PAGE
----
My first month Super Rugby report card

Brett McKay Columnist

By , Brett McKay is a Roar Expert

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    Before Super Rugby kicked off, predictions were made and justifications put forward to back up said predictions.

    Of most sides, and particularly the Australian sides, I made references to the first five rounds being the sample size to determine how good or otherwise each side is going.

    But four rounds now behind us, I don’t really think we need to wait another week. It’s pretty obvious that some predictions are well off already, and therefore, we can already put the line through some teams.

    So, to recap…

    After a first glance at all the squads back in mid-February, I put these guestimations forward:

    Conference guesses
    AFRICA 1: Bulls, Stormers, Sunwolves, Cheetahs
    AFRICA 2: Lions, Jaguares, Sharks, Kings
    NEW ZEALAND: Hurricanes, Highlanders, Chiefs, Crusaders, Blues
    AUSTRALIA: Reds, Waratahs, Rebels, Brumbies, Force

    Africa 1
    It already looks like it’s the Stormers’ conference to lose. We still won’t know about them properly until they tour New Zealand, but they’ve started the season better than I expected and the off-season consolidation has worked very well.

    The Bulls on the other hand, have been underwhelming and I think they’re in for a hard time in New Zealand starting this weekend coming. They’ve been very hot and cold and Handre Pollard, even coming back from serious injury, has been the poster boy for their consistent inconsistency.

    The Cheetahs are having more moments than I thought they would, but it’s the opposite for the Sunwolves. The Cheetahs are a big chance of knocking off the Sharks this weekend, but I’m really not sure when the Moondogs’ first win will come.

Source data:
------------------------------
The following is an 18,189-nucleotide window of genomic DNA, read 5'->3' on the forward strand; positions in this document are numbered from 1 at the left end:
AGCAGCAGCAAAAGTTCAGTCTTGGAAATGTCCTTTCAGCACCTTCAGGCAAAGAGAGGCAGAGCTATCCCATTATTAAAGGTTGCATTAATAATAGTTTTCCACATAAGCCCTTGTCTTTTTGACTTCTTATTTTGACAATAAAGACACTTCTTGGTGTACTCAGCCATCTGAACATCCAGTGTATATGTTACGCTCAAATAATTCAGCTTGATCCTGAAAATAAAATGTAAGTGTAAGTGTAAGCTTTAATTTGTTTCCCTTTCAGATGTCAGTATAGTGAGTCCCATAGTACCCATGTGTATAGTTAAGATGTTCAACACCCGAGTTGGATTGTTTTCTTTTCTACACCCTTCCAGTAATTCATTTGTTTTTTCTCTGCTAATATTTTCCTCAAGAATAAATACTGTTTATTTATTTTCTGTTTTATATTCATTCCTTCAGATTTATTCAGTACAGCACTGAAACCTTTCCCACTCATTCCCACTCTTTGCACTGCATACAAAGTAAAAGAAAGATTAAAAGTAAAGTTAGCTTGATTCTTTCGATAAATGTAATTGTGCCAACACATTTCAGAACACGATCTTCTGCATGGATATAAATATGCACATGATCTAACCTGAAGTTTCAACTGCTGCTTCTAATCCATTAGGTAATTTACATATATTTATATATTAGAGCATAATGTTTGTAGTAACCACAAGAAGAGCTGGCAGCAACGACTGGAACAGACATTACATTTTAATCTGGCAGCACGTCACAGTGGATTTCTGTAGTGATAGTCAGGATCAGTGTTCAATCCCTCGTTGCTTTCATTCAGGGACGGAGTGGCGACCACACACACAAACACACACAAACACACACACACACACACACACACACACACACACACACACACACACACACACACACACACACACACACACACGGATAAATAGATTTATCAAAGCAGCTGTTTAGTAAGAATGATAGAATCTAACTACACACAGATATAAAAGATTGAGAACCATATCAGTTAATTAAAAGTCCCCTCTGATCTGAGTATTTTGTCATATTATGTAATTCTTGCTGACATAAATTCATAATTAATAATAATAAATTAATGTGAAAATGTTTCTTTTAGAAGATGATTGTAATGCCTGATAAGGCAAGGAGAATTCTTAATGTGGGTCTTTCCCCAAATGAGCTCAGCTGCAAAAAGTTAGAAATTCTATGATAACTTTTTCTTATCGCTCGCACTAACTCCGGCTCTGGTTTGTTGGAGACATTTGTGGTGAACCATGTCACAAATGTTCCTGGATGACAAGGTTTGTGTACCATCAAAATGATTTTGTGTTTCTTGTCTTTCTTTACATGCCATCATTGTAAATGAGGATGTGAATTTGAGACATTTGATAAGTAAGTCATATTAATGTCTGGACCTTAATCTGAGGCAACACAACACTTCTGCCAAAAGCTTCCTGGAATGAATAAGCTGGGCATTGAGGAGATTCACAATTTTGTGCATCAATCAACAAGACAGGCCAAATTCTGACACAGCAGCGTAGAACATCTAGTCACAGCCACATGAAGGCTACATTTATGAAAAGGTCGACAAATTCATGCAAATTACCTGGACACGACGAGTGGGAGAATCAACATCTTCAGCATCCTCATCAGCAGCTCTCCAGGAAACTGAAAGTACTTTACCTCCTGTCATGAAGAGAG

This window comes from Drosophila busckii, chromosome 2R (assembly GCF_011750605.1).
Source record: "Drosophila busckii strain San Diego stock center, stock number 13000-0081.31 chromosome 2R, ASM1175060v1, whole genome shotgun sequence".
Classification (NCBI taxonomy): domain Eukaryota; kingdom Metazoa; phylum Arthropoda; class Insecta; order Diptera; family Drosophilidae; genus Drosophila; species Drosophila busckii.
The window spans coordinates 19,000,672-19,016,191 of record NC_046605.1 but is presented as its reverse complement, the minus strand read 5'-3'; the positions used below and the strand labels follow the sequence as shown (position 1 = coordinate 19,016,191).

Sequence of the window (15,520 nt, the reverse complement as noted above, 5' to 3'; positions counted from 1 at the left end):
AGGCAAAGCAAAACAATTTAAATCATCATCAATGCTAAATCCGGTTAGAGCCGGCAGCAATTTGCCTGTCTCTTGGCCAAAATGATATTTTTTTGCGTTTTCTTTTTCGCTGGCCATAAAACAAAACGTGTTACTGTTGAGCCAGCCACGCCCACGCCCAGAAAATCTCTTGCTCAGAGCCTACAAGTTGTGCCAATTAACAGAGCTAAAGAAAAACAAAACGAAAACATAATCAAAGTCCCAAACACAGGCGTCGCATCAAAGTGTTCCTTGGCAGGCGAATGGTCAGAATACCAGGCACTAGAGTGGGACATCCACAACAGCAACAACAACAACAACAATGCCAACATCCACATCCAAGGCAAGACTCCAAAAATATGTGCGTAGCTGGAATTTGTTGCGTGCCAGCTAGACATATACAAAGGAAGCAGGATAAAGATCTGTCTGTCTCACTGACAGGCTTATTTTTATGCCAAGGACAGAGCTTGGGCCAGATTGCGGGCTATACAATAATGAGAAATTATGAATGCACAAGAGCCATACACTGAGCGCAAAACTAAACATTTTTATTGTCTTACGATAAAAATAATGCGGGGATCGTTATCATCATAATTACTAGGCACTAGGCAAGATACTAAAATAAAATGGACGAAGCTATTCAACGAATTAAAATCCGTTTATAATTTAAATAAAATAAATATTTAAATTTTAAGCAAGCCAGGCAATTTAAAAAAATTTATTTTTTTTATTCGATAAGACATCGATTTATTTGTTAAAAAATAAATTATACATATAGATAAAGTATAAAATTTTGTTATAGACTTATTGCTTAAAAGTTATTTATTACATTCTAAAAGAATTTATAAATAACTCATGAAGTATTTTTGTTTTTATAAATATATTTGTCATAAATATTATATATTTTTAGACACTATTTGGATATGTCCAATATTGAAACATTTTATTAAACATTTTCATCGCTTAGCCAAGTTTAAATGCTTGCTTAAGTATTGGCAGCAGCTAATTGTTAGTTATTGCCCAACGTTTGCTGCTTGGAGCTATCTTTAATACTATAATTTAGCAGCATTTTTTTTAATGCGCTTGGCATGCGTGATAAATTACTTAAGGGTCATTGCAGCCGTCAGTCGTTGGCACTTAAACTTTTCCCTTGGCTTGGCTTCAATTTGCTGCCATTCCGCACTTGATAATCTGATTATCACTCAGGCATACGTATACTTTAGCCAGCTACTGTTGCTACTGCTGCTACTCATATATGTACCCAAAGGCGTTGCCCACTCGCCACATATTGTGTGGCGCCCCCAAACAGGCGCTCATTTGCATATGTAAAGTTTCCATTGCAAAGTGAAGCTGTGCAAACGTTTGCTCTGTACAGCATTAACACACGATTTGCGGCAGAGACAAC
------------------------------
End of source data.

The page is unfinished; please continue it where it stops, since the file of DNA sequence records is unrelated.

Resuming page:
Africa 2
    It’s pleasantly surprising to see how tight this conference already is. After four rounds, the Jaguares, Lions, and Sharks all have three wins, and are separated by just one competition point, and 17 points for-and-against. I’m still happy with the finishing order I put forward, but it’s going to be a whole lot tighter than appeared would be the case six weeks ago.

    The Lions will give the competition a very good shake this season. They won’t go through unbeaten from here, but there’s also not that many games that jump out as games they will definitely lose. In the Force-Rebels-Brumbies, they’ve got very favourable Australian tour, and a top two finish looks very, very likely.

    The Jaguares and the Sharks will battle out for second in this conference, but the Jaguares look well ahead already. On two games’ evidence, I’m not sure who can beat them at home, and they’re good enough to win games on tour as well – if they can hold their discipline. The Sharks look a bit too Patrick Lambie-dependent suddenly, and none of the concerns I had about them pre-season have been resolved.

    The Kings won’t get anywhere near the playoffs, that’s no surprise, but they are definitely a better team than I suspect most of us thought would be the case. They’ve effectively started from scratch, but have stumbled upon a team of hard-working, honest toilers. And a sharp-shooting goal-kicker in former Shark and Jake White Brumby, Lionel Cronje! I think they’ll get a big scalp somewhere in the next month.

    New Zealand
    Even knowing what I know now, there probably isn’t much to change about the New Zealand prediction. I’d swap the Crusaders and the Highlanders, but the rest would stay as is. And that might be rough on the Chiefs, keeping them at third, but they haven’t quite shaken that feeling I have that the bubble will burst at some point.

    The Crusaders, too, have started a whole lot better then I expected, but on reflection it’s not that surprising at all. For years now the Crusaders have lost players, pulled the lever, cranked the wheel in the factory, and out pops yet another ready-made replacement.